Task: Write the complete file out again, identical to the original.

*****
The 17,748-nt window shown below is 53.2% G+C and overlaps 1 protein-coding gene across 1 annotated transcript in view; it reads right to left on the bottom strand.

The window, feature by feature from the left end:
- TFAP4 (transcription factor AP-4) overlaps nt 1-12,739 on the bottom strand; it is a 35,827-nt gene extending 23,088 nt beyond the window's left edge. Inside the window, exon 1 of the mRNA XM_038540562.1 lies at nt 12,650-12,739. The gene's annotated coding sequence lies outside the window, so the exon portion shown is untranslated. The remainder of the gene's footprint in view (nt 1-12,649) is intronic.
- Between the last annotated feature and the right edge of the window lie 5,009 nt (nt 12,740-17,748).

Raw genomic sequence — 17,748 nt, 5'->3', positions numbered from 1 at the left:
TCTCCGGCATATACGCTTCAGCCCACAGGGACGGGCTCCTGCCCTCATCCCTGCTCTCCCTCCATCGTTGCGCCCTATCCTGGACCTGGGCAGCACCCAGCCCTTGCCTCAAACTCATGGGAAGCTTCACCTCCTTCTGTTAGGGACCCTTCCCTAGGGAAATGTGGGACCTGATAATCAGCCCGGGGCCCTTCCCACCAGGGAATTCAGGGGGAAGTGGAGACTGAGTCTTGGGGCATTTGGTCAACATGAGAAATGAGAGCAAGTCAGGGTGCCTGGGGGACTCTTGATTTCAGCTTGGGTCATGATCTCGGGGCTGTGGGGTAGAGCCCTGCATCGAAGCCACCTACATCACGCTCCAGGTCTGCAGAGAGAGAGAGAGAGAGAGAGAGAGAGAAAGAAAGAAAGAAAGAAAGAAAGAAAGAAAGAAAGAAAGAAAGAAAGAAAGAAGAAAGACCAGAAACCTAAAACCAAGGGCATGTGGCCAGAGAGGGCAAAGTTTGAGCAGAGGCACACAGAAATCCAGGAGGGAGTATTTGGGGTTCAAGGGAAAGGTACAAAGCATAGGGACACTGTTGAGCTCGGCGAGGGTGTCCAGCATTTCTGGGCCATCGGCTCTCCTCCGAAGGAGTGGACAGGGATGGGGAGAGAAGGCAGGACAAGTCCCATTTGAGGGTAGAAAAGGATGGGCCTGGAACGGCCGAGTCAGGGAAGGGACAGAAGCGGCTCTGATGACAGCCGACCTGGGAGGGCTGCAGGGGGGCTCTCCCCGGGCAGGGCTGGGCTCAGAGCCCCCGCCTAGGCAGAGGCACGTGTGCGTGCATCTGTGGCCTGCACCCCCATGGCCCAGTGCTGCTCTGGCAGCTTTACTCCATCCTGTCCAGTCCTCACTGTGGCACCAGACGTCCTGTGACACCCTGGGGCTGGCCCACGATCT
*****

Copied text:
The 17,748-nt window shown below is 53.2% G+C and overlaps 1 protein-coding gene across 1 annotated transcript in view; it reads right to left on the bottom strand.

The window, feature by feature from the left end:
- TFAP4 (transcription factor AP-4) overlaps nt 1-12,739 on the bottom strand; it is a 35,827-nt gene extending 23,088 nt beyond the window's left edge. Inside the window, exon 1 of the mRNA XM_038540562.1 lies at nt 12,650-12,739. The gene's annotated coding sequence lies outside the window, so the exon portion shown is untranslated. The remainder of the gene's footprint in view (nt 1-12,649) is intronic.
- Between the last annotated feature and the right edge of the window lie 5,009 nt (nt 12,740-17,748).

Raw genomic sequence — 17,748 nt, 5'->3', positions numbered from 1 at the left:
TCTCCGGCATATACGCTTCAGCCCACAGGGACGGGCTCCTGCCCTCATCCCTGCTCTCCCTCCATCGTTGCGCCCTATCCTGGACCTGGGCAGCACCCAGCCCTTGCCTCAAACTCATGGGAAGCTTCACCTCCTTCTGTTAGGGACCCTTCCCTAGGGAAATGTGGGACCTGATAATCAGCCCGGGGCCCTTCCCACCAGGGAATTCAGGGGGAAGTGGAGACTGAGTCTTGGGGCATTTGGTCAACATGAGAAATGAGAGCAAGTCAGGGTGCCTGGGGGACTCTTGATTTCAGCTTGGGTCATGATCTCGGGGCTGTGGGGTAGAGCCCTGCATCGAAGCCACCTACATCACGCTCCAGGTCTGCAGAGAGAGAGAGAGAGAGAGAGAGAGAGAAAGAAAGAAAGAAAGAAAGAAAGAAAGAAAGAAAGAAAGAAAGAAAGAAAGAAGAAAGACCAGAAACCTAAAACCAAGGGCATGTGGCCAGAGAGGGCAAAGTTTGAGCAGAGGCACACAGAAATCCAGGAGGGAGTATTTGGGGTTCAAGGGAAAGGTACAAAGCATAGGGACACTGTTGAGCTCGGCGAGGGTGTCCAGCATTTCTGGGCCATCGGCTCTCCTCCGAAGGAGTGGACAGGGATGGGGAGAGAAGGCAGGACAAGTCCCATTTGAGGGTAGAAAAGGATGGGCCTGGAACGGCCGAGTCAGGGAAGGGACAGAAGCGGCTCTGATGACAGCCGACCTGGGAGGGCTGCAGGGGGGCTCTCCCCGGGCAGGGCTGGGCTCAGAGCCCCCGCCTAGGCAGAGGCACGTGTGCGTGCATCTGTGGCCTGCACCCCCATGGCCCAGTGCTGCTCTGGCAGCTTTACTCCATCCTGTCCAGTCCTCACTGTGGCACCAGACGTCCTGTGACACCCTGGGGCTGGCCCACGATCT